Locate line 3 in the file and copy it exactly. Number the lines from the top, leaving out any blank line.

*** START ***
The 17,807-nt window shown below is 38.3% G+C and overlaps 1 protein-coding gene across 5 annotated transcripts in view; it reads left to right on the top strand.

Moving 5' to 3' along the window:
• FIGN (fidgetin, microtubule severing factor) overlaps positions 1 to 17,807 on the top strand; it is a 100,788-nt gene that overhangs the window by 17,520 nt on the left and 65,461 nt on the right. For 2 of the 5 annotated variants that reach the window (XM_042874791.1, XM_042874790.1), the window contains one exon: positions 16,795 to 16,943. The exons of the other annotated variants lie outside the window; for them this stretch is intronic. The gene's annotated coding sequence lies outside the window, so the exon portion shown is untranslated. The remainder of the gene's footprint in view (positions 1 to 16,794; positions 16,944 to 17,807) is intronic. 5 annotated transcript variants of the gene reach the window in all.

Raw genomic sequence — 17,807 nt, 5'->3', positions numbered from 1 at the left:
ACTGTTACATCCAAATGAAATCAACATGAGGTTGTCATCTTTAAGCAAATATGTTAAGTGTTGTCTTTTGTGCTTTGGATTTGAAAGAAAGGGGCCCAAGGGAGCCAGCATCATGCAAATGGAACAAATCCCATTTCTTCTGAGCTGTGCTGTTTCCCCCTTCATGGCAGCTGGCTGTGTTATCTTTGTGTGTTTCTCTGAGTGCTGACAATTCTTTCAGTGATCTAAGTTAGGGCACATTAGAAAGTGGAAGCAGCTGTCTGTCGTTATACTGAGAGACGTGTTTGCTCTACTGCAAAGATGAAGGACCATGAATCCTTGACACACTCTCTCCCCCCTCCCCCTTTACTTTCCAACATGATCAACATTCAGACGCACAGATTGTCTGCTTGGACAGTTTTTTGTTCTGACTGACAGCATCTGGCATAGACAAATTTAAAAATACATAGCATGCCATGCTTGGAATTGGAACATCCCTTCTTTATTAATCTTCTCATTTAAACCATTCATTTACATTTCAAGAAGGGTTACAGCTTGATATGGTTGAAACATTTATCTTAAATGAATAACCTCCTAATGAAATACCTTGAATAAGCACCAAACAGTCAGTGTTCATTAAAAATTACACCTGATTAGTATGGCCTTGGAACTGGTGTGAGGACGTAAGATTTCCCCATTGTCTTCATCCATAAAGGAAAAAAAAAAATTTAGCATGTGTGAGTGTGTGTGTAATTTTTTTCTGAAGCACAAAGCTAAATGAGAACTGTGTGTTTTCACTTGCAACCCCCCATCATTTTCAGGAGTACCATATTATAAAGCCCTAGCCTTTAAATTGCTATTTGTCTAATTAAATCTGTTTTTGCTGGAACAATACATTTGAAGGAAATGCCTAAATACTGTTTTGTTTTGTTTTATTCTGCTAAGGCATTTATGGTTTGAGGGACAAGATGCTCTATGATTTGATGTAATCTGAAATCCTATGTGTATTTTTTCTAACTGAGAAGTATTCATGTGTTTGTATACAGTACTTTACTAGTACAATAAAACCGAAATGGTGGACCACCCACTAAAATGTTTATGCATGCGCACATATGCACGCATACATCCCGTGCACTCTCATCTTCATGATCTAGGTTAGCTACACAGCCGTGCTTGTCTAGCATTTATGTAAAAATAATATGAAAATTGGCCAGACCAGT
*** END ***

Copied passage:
• FIGN (fidgetin, microtubule severing factor) overlaps positions 1 to 17,807 on the top strand; it is a 100,788-nt gene that overhangs the window by 17,520 nt on the left and 65,461 nt on the right. For 2 of the 5 annotated variants that reach the window (XM_042874791.1, XM_042874790.1), the window contains one exon: positions 16,795 to 16,943. The exons of the other annotated variants lie outside the window; for them this stretch is intronic. The gene's annotated coding sequence lies outside the window, so the exon portion shown is untranslated. The remainder of the gene's footprint in view (positions 1 to 16,794; positions 16,944 to 17,807) is intronic. 5 annotated transcript variants of the gene reach the window in all.